When you are presented with a different opportunity – the next big order where you are being asked to do something that is not your expertise, but is possible for you to do – it is tempting to just say “yes” when it could make you a lot of money. And if the contract was going to give you a serious profit, why would you not say yes, right?
Let’s say you run a catering company and are meeting with a prospective client who promises you your next big order. For the past few years you have made a name for your company catering for corporate functions. You have a team of about 10 chefs and waiters specialising in savoury finger food. It has been a slow winter with not too many functions to cater for, but now you are meeting with a couple about catering their wedding for about 100 people. You are used to catering for that number but this wedding is a sit-down affair, and what’s more, they want you to do dessert as well.
You have not done this before. You would need to change your entire menu and train your waiters in table service. However, business has been slow with only 4 functions to cater for in the past 3 weeks and only 2 more booked for the next month. So even though it will require a change, you probably think that you need to take the job in order to keep the business from going into the red. It seems like the best option to just say “yes” and get on with it. I would not blame you – but I also would not think that that is a good idea.
In business, especially if you are planning to eventually sell your business, establishing your niche can be one of the best ways to establish a stable and long-term profitable business. When you niche, you become amazing at what you do – and become an “expert”. When you are positioned as an expert, people find it easy to remember and recommend you for what you do. People will find it easy to describe your business when it is well defined. If you offer more generic services, people are less likely to immediately think of you when they hear of a job opportunity that you might be good at.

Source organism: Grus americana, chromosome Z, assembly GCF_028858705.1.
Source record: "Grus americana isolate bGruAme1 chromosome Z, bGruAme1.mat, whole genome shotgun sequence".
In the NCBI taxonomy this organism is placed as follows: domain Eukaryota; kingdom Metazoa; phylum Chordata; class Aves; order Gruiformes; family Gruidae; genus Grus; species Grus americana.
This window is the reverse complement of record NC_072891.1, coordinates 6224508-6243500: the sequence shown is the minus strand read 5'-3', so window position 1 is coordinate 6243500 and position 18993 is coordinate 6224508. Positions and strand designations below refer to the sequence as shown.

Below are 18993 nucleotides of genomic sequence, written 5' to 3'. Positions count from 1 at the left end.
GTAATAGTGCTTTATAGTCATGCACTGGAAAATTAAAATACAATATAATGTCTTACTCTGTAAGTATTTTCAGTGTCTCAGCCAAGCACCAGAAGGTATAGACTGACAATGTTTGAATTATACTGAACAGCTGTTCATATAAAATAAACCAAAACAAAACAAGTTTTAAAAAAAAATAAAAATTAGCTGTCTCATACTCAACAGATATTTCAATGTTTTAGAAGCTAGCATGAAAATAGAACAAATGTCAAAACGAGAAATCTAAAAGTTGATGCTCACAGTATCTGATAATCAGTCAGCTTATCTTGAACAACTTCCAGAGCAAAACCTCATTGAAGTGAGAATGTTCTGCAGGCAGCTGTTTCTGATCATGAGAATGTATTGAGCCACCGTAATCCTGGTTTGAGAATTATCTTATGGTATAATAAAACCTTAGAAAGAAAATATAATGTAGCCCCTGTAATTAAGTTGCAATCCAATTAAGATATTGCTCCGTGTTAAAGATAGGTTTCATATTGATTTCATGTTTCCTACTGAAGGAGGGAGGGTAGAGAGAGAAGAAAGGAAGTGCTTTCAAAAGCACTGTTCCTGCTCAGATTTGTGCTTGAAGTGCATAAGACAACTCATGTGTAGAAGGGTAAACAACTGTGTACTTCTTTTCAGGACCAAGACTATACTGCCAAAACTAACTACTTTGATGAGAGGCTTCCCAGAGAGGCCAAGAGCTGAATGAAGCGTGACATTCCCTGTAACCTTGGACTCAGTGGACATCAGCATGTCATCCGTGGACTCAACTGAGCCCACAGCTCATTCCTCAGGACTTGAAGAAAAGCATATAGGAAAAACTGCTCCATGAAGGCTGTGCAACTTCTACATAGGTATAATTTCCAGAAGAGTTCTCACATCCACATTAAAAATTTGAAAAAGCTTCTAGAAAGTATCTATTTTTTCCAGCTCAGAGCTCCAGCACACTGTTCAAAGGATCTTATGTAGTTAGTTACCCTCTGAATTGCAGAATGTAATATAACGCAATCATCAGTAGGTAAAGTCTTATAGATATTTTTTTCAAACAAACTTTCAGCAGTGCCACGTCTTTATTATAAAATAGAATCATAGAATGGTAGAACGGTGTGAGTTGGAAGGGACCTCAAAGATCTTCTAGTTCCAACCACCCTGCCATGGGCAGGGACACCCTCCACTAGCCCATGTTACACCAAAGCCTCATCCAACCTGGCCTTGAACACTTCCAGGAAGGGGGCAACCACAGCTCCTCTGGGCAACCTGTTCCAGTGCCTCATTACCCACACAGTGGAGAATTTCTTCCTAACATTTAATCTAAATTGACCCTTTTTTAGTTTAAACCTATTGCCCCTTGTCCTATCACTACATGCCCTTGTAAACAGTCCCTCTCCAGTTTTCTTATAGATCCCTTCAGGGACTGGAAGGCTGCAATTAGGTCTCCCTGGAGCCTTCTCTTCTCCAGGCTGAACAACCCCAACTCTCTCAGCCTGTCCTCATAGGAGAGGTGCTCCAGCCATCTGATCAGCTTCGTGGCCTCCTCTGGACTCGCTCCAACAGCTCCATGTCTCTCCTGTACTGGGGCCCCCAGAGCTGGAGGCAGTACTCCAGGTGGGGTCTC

Going back to the catering company, if you have been doing stand-up corporate functions for years and are then given a networking event for 150 professionals eating finger food, you know exactly what you are doing. You know what food is best served when, and your waiters have been trained to know exactly when to present food and how to present it so that the attendees are impressed with the catering quality. Your processes are in place so it will be a piece of cake, pardon the pun. You know how to do this, and you know how to do this well. Your reputation will get a boost and the host and attendees are now likely to recommend you on to others for catering other similar events.
However, if you take on the wedding job, you are taking a massive risk on your reputation. The processes you have been using so far will need to change and your staff retrained in a whole new way of serving food. You cannot be confident of the outcome, no matter how much you trust your chefs and waiters to do their very best. In any industry word travels fast and a botched job can easily become a black mark that travels with you and could be lethal to the future of your business.
When you turn down the jobs that do not fit your processes or niche you will start to be recognised as a provider for that niche. When that happens, you will start to get more recommendations and a growing reputation from which you can build your business – and a reputation that will drive up the value of your company should you eventually wish to sell the business.
However, you should also not be relying entirely on recommendations and word of mouth to get your big clients. Here are 5 great ways for you to systemise your approach for finding big clients without waiting around for it to happen. Counter intuitively, when you turn down “big” jobs outside your niche, you can find yourself tracking down and winning “big” jobs within your niche, simply by being able to leverage your expertise when approaching them.
While some entrepreneurs find the idea of sticking to a specialisation constraining, if you are looking to create a business that can perform and grow without you, it is really important to become great at that one thing.
The bottom line is choose a niche and stick to it – no matter how “big” the order outside your niche may be. Short-term gain may not be good for the long-term end goal.